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AUTO ADVICE: Engine misfire; switching oil type in winter/summer

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Question & Answer

Q: My car is a 2005 model Nissan Maxima and it has vibrations which I could feel on the steering and on the gear box. I think it is felt in the front part of the vehicle and when this phenomenon is going on my “check-engine-soon” light flashes. This does not occur frequently It has only occurred two times. This happened after I did not use my car for almost three months during the winter time. It was sitting in the garage. After that three months I had the problem. Can you please give me advice or an opinion about this?

A: The vibration you are feeling in your vehicle would appear to be coming from an engine misfire. The clue is the flashing check-engine-soon light.

When the engine misfires in one or more cylinders, the warning light will come on and a code will set in the computer indicating which cylinder has the problem.

If the misfire becomes severe enough that raw fuel is passing into the catalytic converter, the converter could quickly overheat and be destroyed.

The flashing warning light indicates converter damage may occur so the vehicle should not be driven unless it is an emergency.

The misfire could be caused by fouled spark plugs, a vacuum leak or a sticking fuel injector. It may be coincidence that the problem has occurred after the vehicle was stored, but it could also indicate that some carbon deposits inside the combustion chamber have dried up and come loose, fouling a spark plug.

Adding a fuel injector cleaner to the fuel tank may help clean a sticking injector and carbon deposits. High-mileage vehicles may need concentrated cleaner fed directly into the injection system. Most repair shops will clean injectors using this method.

If the vibration is not present and the warning light is not on, I wouldn’t worry too much about the car but would consider taking it in for a possible tune up in the future.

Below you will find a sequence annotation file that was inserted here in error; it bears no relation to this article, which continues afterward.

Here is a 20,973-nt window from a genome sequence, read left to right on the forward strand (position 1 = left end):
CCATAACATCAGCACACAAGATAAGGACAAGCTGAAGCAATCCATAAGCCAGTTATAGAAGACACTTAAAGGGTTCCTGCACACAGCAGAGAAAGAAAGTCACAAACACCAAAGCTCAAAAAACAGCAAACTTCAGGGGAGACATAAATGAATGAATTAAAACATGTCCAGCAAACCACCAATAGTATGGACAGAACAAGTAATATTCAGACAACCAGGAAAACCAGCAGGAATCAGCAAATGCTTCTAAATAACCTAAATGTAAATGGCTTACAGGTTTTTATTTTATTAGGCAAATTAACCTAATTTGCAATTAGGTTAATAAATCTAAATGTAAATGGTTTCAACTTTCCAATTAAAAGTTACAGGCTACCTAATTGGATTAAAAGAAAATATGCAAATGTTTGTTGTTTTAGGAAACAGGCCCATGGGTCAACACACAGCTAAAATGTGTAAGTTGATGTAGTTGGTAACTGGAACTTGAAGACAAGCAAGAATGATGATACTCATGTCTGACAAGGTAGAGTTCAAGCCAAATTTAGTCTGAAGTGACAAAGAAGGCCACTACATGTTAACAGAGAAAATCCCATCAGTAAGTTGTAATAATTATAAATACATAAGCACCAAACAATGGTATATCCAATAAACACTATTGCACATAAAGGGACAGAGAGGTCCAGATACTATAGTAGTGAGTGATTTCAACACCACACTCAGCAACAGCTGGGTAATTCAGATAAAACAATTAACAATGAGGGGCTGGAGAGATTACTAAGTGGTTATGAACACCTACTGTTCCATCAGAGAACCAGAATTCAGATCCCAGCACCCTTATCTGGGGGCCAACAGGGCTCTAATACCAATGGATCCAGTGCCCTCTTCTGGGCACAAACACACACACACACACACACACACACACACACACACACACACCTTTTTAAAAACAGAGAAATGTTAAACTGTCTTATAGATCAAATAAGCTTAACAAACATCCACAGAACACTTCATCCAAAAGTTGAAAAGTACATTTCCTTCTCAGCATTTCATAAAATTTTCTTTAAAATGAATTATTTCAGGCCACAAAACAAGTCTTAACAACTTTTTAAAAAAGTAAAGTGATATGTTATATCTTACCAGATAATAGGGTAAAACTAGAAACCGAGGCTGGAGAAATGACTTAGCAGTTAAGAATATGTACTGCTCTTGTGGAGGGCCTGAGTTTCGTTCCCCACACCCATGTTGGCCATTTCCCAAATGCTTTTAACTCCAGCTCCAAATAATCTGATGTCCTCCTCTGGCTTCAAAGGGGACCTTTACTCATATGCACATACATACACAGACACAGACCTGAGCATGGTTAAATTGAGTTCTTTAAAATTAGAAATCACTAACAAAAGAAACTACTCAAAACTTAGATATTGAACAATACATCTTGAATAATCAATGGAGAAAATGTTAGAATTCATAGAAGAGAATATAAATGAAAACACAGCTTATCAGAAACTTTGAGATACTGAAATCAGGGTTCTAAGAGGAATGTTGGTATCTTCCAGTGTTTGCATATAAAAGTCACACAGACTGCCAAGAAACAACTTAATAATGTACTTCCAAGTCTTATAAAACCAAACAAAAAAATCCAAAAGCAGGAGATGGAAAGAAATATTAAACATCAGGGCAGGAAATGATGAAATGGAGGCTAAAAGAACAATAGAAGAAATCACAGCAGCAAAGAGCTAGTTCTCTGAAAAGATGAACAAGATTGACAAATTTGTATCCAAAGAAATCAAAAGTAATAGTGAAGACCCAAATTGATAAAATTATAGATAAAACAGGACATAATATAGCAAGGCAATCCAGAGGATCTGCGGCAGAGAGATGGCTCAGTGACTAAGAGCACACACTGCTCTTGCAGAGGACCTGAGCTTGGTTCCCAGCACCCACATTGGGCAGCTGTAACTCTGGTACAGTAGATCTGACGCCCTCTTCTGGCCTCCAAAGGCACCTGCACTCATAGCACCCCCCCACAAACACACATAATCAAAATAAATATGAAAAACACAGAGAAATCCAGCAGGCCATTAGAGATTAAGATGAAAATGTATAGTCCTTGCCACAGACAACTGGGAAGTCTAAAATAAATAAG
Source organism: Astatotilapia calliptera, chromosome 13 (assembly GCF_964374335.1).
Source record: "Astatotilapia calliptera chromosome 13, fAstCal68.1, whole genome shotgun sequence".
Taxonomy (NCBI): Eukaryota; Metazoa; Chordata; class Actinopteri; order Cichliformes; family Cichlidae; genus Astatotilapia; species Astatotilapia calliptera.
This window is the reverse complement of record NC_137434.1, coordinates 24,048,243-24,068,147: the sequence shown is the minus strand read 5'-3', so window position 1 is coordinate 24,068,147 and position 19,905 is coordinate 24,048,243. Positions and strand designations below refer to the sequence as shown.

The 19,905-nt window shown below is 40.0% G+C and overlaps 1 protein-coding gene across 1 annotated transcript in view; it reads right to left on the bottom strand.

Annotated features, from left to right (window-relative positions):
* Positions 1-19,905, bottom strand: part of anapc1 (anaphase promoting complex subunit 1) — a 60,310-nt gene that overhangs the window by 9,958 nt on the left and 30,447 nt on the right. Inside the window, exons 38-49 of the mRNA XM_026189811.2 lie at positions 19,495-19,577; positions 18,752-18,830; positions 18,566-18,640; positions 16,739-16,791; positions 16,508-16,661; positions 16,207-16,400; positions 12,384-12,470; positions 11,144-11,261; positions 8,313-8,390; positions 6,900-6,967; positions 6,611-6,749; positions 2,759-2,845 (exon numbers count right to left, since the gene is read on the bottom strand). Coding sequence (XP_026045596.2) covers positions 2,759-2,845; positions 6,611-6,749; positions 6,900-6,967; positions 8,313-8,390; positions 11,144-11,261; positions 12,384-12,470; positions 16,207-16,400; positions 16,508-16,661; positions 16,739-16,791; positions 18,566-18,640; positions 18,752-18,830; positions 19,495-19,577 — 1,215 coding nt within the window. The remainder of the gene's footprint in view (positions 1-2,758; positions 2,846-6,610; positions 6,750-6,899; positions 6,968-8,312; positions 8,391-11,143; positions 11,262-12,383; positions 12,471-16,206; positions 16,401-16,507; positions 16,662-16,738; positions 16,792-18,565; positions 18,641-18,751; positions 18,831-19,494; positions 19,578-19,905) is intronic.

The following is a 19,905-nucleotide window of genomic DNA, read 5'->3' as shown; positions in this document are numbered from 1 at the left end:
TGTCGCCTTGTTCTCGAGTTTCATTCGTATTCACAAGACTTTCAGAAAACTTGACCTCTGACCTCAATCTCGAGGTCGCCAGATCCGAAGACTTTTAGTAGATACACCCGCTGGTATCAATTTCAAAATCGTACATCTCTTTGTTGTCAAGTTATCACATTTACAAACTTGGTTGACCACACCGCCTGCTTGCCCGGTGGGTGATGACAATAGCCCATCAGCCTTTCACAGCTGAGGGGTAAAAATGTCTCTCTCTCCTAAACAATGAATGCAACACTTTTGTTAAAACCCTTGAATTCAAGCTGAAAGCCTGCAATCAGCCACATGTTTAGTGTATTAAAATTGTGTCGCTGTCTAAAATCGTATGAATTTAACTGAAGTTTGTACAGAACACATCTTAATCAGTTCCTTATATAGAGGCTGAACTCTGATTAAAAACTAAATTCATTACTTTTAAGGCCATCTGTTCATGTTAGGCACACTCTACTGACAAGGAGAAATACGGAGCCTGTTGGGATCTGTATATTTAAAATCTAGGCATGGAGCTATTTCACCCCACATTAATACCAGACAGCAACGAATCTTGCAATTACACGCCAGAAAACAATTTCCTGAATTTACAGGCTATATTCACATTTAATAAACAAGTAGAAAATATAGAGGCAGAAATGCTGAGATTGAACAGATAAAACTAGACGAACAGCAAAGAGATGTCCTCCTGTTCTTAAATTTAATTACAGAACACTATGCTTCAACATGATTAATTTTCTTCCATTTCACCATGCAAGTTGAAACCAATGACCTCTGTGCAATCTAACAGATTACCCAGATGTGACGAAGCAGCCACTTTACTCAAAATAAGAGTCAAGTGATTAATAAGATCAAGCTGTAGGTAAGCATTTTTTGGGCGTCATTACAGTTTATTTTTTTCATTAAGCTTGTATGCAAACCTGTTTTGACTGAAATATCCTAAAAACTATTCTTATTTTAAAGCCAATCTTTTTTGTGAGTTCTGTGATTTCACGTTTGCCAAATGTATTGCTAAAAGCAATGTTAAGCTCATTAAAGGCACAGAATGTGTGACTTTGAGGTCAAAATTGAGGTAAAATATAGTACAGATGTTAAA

Q: I own a 2006 Toyota Sienna, 3.3-litre V6 engine, with 134,000 km and a ’04 Toyota Camry, four cylinder engine, with only 64,000 km. I was wondering about the advisability of using synthetic oil during the winter months and then converting back to non-synthetic for the summer months. Does synthetic provide a longer interval between changes or could it be run all winter assuming 4,000 km each vehicle? I currently use Quaker State. Should I stay with Quaker State, or is it OK to use another brand of synthetic and then switch back to Quaker State for the summer?

A: Synthetic oil flows easily at low temperatures so they enable the engine to start easier during cold weather and provide excellent cold weather lubrication.

They also protect the engine at high temperatures. They do cost more but don’t provide longer oil change intervals. While the synthetic oil may not break down like conventional oils, contaminants and acids are still captured in the oil during use. Changing the oil is the only way of cleaning this out.

Even for short trip winter driving, oil change intervals are getting longer. The synthetic oil would easily last for the 4,000 km winter season you drive. For summer highway driving oil change intervals may go as high as 15,000 km. It is possible to switch back to conventional oils but I would only do this at a complete oil and filter change interval. Why not stay with synthetic year round?

As for switching oil brands, I prefer to stay with one brand at a time although I have not seen problems with vehicles that use a mix of oil brands.

If you don’t want the expense of staying with synthetic oil, there are several synthetic blend oils on the market that combine synthetic and conventional oil.

They are lower priced but still have advantages over pure conventional oils. For your information, Quaker State makes synthetic oil as well as synthetic blend oils too, so you don’t have to switch brands even if you want to switch oil types.

Jim Kerr is a master automobile mechanic and retired teacher of automotive technology. Send your questions for Jim via email or mail them to: Herald Wheels, 2717 Joseph Howe Drive, P.O. Box 610, Halifax, N.S. B3J 2T2

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